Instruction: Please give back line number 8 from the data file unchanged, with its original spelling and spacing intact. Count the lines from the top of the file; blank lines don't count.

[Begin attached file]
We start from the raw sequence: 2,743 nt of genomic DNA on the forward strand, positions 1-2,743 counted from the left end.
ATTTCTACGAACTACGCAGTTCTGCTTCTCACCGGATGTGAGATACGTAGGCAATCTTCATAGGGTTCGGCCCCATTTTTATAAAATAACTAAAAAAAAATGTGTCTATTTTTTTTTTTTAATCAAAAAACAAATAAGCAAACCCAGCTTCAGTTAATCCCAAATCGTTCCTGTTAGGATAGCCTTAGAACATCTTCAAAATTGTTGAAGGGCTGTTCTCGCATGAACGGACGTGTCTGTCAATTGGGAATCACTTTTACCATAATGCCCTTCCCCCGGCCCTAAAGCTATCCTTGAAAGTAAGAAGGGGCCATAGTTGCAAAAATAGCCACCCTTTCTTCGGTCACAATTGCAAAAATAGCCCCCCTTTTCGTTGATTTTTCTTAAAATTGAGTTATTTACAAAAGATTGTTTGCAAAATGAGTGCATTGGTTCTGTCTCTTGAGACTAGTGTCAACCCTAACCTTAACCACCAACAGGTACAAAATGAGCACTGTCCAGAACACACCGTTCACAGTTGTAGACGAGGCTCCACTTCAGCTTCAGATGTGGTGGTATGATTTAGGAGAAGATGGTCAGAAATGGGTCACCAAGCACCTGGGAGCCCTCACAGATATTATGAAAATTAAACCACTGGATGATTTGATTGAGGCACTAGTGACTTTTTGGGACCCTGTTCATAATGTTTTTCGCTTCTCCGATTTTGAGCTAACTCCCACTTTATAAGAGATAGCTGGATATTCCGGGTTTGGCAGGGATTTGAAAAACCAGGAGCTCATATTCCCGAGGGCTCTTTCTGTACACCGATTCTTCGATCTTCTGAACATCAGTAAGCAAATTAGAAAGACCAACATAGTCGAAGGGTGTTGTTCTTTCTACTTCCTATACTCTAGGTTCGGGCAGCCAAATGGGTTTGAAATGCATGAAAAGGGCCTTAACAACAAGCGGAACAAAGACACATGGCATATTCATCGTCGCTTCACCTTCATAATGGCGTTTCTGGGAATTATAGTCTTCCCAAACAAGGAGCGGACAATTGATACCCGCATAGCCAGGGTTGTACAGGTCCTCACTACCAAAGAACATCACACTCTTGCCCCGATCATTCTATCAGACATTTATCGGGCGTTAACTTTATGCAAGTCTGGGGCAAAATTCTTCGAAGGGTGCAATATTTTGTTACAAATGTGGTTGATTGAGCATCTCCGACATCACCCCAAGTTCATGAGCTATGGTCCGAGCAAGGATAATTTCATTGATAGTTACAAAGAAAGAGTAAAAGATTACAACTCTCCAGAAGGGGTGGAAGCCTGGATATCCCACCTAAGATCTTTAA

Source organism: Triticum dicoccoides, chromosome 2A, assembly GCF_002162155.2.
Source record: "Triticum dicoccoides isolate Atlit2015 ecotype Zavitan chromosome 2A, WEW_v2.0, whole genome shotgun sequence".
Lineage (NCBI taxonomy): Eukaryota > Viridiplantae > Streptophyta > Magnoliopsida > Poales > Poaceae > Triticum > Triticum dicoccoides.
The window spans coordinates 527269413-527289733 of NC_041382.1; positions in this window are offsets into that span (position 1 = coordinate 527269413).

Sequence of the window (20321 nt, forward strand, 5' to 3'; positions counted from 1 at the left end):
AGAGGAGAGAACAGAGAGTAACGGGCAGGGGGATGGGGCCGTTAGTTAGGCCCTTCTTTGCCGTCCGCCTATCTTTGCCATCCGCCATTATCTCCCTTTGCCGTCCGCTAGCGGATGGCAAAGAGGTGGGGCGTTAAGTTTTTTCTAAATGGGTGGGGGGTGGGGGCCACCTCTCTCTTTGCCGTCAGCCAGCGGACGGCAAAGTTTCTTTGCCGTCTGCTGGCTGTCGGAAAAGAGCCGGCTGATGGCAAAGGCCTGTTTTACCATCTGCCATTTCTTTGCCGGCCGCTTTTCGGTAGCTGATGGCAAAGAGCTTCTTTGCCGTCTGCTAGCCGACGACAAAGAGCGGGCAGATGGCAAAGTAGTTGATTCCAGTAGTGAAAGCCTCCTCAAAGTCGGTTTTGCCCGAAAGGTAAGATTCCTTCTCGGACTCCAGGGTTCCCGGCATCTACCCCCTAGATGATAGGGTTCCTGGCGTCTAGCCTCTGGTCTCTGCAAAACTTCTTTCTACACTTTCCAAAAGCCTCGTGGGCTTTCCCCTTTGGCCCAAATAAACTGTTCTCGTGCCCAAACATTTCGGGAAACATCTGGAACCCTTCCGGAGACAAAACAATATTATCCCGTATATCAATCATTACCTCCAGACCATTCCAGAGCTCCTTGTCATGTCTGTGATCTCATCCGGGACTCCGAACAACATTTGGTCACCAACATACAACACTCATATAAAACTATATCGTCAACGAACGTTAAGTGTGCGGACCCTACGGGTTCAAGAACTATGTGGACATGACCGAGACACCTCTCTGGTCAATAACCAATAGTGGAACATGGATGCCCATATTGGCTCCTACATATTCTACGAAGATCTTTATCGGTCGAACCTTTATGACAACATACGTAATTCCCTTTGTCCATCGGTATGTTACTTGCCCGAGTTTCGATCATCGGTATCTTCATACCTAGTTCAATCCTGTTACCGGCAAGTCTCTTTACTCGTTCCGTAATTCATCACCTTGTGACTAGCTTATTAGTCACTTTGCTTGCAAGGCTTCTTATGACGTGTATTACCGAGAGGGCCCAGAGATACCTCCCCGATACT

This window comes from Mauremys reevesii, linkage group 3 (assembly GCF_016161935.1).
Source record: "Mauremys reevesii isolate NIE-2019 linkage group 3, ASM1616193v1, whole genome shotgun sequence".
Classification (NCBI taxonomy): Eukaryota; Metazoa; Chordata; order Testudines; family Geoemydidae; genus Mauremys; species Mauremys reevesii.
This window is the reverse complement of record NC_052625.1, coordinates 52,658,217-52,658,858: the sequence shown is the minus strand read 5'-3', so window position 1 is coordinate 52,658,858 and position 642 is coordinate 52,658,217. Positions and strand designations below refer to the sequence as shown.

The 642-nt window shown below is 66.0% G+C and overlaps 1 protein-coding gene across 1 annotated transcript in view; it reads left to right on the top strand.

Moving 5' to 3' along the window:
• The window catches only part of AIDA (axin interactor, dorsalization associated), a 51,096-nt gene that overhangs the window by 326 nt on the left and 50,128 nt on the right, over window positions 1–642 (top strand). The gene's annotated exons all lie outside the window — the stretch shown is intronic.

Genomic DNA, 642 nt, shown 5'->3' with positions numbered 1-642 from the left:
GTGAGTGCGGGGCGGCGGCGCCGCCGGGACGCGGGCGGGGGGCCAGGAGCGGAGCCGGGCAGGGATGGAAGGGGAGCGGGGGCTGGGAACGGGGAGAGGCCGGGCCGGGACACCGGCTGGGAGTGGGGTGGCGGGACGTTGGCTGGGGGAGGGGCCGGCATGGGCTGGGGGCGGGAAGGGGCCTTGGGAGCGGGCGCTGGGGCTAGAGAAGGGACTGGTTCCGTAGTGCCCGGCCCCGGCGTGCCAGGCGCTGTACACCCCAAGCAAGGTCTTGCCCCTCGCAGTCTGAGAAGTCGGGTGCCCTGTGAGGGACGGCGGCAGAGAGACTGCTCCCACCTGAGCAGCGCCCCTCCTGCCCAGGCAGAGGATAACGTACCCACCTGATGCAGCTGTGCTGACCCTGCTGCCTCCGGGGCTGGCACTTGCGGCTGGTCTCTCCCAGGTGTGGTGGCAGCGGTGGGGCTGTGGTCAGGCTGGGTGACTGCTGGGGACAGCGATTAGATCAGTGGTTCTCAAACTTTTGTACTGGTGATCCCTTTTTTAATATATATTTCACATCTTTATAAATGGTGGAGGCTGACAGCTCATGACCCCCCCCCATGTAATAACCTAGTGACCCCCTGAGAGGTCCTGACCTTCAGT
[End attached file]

AGAGGAGAGAACAGAGAGTAACGGGCAGGGGGATGGGGCCGTTAGTTAGGCCCTTCTTTGCCGTCCGCCTATCTTTGCCATCCGCCATTATCTCCCTTTGCCGTCCGCTAGCGGATGGCAAAGAGGTGGGGCGTTAAGTTTTTTCTAAATGGGTGGGGGGTGGGGGCCACCTCTCTCTTTGCCGTCAGCCAGCGGACGGCAAAGTTTCTTTGCCGTCTGCTGGCTGTCGGAAAAGAGCCGGCTGATGGCAAAGGCCTGTTTTACCATCTGCCATTTCTTTGCCGGCCGCTTTTCGGTAGCTGATGGCAAAGAGCTTCTTTGCCGTCTGCTAGCCGACGACAAAGAGCGGGCAGATGGCAAAGTAGTTGATTCCAGTAGTGAAAGCCTCCTCAAAGTCGGTTTTGCCCGAAAGGTAAGATTCCTTCTCGGACTCCAGGGTTCCCGGCATCTACCCCCTAGATGATAGGGTTCCTGGCGTCTAGCCTCTGGTCTCTGCAAAACTTCTTTCTACACTTTCCAAAAGCCTCGTGGGCTTTCCCCTTTGGCCCAAATAAACTGTTCTCGTGCCCAAACATTTCGGGAAACATCTGGAACCCTTCCGGAGACAAAACAATATTATCCCGTATATCAATCATTACCTCCAGACCATTCCAGAGCTCCTTGTCATGTCTGTGATCTCATCCGGGACTCCGAACAACATTTGGTCACCAACATACAACACTCATATAAAACTATATCGTCAACGAACGTTAAGTGTGCGGACCCTACGGGTTCAAGAACTATGTGGACATGACCGAGACACCTCTCTGGTCAATAACCAATAGTGGAACATGGATGCCCATATTGGCTCCTACATATTCTACGAAGATCTTTATCGGTCGAACCTTTATGACAACATACGTAATTCCCTTTGTCCATCGGTATGTTACTTGCCCGAGTTTCGATCATCGGTATCTTCATACCTAGTTCAATCCTGTTACCGGCAAGTCTCTTTACTCGTTCCGTAATTCATCACCTTGTGACTAGCTTATTAGTCACTTTGCTTGCAAGGCTTCTTATGACGTGTATTACCGAGAGGGCCCAGAGATACCTCCCCGATACT